The airliner plowed into the crowded Model Colony neighborhood as many of the men of of the area were gathered at nearby mosques for weekly Friday prayers, perhaps explaining why the number of injured on the ground was just eight, mostly women and children. Only three were still hospitalized, said the Sindh Health Department spokeswoman, and all the residents of the 18 homes that were damaged by the crash were accounted for.
“The men were praying at the nearby mosque, Masjid-e-Bilal, which is 100 meters from where the plane crashed,” said resident Amir Chaudhry, whose sister was injured when the airliner crashed into the neighborhood.
Pakistan has been in a countrywide lockdown since mid-March because of the coronavirus, and when flights resumed every other seat was left vacant to promote social distancing. Southern Sindh province, of which Karachi is the capital, is the epicenter of Pakistan's outbreak, with nearly 20,000 of the country’s more than 50,000 cases. Pakistan has reported 1,101 deaths from the COVID-19 disease caused by the virus.
A transmission of the pilot’s final exchange with air traffic control, posted on the website LiveATC.net, indicated he had failed to land and was circling to make another attempt. “We are proceeding direct, sir — we have lost engine,” the pilot said.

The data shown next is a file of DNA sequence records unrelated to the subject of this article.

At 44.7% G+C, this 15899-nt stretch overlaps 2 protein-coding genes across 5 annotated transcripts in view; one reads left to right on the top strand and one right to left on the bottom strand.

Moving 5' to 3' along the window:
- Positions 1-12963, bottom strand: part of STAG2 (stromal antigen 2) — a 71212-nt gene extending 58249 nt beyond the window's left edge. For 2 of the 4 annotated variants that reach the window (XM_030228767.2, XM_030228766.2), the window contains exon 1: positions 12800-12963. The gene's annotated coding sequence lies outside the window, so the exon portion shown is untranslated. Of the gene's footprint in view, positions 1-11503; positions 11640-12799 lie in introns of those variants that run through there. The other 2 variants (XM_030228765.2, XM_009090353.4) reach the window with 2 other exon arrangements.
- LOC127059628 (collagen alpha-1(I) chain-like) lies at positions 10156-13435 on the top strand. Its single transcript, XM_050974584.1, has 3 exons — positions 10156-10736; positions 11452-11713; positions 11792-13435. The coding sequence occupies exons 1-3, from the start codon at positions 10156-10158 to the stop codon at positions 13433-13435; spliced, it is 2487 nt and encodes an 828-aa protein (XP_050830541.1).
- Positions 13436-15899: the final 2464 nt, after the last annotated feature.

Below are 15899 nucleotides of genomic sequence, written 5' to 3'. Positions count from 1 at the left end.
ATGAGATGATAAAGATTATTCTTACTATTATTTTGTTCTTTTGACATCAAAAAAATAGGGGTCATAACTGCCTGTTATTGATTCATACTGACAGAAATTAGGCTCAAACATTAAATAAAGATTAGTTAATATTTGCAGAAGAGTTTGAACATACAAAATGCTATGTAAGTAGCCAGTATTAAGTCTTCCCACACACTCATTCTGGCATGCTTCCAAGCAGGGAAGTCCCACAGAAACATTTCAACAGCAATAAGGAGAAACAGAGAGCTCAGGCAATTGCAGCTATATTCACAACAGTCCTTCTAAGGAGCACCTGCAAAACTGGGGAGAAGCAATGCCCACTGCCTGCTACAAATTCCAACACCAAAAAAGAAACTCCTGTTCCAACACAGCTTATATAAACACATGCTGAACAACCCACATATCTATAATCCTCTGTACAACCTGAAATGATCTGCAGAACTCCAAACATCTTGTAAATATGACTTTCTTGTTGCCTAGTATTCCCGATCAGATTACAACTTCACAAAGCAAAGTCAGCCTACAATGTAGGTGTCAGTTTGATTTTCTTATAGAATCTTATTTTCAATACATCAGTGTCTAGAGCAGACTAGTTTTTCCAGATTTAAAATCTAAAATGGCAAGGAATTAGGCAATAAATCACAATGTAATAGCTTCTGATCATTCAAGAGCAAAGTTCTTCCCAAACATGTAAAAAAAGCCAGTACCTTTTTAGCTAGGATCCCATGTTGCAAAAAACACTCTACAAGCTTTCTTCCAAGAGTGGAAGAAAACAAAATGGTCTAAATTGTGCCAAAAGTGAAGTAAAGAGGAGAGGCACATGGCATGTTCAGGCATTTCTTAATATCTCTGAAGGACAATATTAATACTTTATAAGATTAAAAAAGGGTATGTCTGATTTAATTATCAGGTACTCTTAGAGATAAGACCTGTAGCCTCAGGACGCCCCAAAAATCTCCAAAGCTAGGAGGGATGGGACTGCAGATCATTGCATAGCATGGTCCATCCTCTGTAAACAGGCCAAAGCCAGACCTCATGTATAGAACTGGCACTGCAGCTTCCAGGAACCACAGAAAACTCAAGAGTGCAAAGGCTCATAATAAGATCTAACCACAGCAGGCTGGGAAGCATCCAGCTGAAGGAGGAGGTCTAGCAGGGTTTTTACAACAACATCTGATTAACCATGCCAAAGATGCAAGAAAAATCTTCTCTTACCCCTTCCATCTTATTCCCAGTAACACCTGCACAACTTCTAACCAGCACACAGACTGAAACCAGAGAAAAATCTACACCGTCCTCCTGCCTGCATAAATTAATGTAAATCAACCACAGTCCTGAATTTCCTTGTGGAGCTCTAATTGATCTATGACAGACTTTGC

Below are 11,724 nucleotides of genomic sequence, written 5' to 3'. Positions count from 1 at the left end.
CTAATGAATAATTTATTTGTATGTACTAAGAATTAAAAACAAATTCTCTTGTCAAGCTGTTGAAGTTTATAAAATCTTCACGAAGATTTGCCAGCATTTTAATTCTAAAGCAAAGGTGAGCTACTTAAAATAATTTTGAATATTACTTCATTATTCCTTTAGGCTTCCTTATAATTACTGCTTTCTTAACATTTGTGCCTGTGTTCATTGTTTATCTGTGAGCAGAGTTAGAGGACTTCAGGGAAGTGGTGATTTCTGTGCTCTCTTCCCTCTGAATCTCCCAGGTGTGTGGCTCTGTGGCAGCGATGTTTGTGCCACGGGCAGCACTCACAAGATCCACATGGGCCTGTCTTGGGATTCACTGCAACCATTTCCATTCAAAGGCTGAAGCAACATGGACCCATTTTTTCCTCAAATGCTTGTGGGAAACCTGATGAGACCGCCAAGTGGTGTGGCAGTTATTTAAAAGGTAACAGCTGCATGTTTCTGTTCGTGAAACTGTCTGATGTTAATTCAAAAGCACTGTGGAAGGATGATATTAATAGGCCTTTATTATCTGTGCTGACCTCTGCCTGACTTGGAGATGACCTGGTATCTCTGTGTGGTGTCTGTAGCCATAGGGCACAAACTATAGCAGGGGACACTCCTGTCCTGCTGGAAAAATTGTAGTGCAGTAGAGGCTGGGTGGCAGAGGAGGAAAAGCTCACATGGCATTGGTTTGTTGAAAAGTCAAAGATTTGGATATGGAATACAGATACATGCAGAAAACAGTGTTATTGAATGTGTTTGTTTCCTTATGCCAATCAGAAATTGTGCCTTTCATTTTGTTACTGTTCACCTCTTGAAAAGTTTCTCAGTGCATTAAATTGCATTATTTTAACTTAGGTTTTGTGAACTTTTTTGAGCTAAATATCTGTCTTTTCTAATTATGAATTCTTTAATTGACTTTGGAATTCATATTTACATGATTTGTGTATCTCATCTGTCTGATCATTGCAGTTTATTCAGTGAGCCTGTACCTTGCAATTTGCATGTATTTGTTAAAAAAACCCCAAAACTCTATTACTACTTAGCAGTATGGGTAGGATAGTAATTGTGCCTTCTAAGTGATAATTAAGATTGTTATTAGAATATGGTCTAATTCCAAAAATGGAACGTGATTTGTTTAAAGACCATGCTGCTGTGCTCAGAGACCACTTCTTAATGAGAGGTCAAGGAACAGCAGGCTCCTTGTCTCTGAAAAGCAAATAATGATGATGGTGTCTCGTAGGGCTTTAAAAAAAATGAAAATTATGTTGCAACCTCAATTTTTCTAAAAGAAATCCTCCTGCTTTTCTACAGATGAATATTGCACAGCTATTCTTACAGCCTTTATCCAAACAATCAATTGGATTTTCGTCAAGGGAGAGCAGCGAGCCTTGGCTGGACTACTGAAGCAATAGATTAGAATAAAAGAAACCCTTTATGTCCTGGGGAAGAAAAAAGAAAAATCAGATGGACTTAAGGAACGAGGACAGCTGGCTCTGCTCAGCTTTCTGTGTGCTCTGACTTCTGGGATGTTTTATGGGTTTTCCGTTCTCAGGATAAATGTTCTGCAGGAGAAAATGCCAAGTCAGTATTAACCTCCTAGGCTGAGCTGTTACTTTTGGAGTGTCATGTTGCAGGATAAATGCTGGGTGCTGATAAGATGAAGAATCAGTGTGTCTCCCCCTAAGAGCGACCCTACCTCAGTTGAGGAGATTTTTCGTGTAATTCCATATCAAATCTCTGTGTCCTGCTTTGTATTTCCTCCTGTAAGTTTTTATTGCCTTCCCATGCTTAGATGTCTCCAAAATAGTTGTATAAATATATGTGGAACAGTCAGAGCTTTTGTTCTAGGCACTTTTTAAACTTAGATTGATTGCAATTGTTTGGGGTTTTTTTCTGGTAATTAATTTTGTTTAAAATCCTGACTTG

“Confirm your attempt on belly,” the air traffic controller said, offering a runway. “Sir, mayday, mayday, mayday, mayday Pakistan 8303,” the pilot said before the transmission ended. PIA Chairman Arshad Malik told reporters Friday in Karachi that an independent inquiry would be held but said the aircraft was in good working order. On Saturday, Pakistan's Aviation Minister Ghulam Sarwar Khan told reporters the inquiry report will be done in three months and its findings presented to Parliament. The black box that will detail the final moments of the flight was recovered within hours of the crash and is with authorities.
Airworthiness documents showed the plane last received a government check on Nov. 1, 2019. PIA’s chief engineer signed a separate certificate April 28 saying all maintenance had been conducted. It said “the aircraft is fully airworthy and meets all the safety” standards.
Ownership records for the Airbus A320 showed China Eastern Airlines flew the plane from 2004 until 2014. The plane then entered PIA’s fleet, leased from GE Capital Aviation Services. Airbus said the plane had logged 47,100 flight hours and 25,860 flights as of Friday. The plane had two CFM56-5B4 engines.
Airbus said it would provide technical assistance to investigators in France and Pakistan, as well as the airline and engine manufacturers. “We at Airbus are deeply saddened by the tragic news of flight #PK8303,” tweeted Executive Director Guillaume Faury. “In aviation, we all work hard to prevent this. Airbus will provide full assistance to the investigating authorities.”
Associated Press writers Jon Gambrell, in Dubai, United Arab Emirates; Kathy Gannon and Munir Ahmed in Islamabad, and Asim Tanvir, in Multan, Pakistan, contributed to this report.